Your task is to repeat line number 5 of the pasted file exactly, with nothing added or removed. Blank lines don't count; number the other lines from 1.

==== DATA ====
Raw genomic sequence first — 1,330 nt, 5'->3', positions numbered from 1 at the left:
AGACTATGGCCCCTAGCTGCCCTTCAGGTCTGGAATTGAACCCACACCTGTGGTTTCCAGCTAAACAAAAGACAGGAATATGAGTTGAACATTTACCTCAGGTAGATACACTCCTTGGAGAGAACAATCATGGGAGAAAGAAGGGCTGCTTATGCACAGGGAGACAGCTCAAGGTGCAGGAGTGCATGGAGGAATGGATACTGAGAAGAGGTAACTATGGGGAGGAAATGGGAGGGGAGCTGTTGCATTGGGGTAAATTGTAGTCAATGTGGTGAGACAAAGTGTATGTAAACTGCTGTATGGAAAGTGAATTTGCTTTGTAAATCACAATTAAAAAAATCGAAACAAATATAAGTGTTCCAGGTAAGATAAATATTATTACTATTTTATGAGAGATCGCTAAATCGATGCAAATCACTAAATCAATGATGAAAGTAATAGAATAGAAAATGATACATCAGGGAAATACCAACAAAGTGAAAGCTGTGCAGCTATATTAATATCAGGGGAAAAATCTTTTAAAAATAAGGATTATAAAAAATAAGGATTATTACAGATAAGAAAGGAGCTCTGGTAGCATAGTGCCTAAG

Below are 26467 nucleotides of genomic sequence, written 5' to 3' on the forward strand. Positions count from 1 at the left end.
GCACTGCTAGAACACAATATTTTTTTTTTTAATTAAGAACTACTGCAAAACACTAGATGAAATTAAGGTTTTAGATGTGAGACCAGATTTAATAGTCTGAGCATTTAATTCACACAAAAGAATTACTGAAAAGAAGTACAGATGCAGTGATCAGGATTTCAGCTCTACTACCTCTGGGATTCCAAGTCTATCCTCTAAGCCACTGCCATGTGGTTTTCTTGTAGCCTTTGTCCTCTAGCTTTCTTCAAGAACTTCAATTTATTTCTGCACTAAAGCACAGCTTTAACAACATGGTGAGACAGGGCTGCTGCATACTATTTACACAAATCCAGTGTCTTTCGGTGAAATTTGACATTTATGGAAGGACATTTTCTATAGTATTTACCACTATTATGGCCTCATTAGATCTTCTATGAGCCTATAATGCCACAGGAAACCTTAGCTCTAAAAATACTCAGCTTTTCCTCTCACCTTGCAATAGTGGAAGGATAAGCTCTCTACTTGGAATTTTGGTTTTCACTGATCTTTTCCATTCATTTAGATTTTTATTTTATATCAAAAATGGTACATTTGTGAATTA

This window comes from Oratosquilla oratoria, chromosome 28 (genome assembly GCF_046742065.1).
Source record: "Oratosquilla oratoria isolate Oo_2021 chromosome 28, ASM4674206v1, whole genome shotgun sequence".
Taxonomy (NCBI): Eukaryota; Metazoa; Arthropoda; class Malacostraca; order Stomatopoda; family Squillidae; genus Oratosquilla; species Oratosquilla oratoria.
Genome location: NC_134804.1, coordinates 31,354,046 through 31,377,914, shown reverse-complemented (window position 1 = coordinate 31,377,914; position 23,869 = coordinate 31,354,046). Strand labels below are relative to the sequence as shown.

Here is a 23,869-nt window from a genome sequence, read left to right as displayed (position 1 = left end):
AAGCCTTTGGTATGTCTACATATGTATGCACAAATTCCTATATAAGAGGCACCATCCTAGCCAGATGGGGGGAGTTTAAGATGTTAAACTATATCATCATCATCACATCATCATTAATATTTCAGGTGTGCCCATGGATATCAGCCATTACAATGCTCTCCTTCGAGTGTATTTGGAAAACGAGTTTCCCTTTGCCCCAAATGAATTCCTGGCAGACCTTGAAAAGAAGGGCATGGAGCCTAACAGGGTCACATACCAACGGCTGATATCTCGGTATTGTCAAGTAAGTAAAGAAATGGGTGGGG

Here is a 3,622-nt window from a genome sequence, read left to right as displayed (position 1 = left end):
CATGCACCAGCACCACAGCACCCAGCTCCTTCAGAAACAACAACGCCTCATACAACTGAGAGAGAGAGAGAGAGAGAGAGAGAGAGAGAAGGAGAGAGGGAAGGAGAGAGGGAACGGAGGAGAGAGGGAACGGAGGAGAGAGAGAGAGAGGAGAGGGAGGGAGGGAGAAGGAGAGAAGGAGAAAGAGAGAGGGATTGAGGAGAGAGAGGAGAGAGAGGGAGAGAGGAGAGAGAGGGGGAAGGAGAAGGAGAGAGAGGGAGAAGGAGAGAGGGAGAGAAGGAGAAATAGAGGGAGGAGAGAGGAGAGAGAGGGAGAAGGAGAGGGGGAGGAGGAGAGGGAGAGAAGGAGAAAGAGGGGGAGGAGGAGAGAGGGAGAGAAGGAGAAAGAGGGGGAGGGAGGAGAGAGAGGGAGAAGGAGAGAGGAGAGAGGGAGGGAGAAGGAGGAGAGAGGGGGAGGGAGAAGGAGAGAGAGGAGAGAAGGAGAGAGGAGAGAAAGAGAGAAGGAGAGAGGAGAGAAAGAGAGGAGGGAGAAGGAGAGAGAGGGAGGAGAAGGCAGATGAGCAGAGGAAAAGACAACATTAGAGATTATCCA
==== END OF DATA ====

This window comes from Oratosquilla oratoria, chromosome 28 (genome assembly GCF_046742065.1).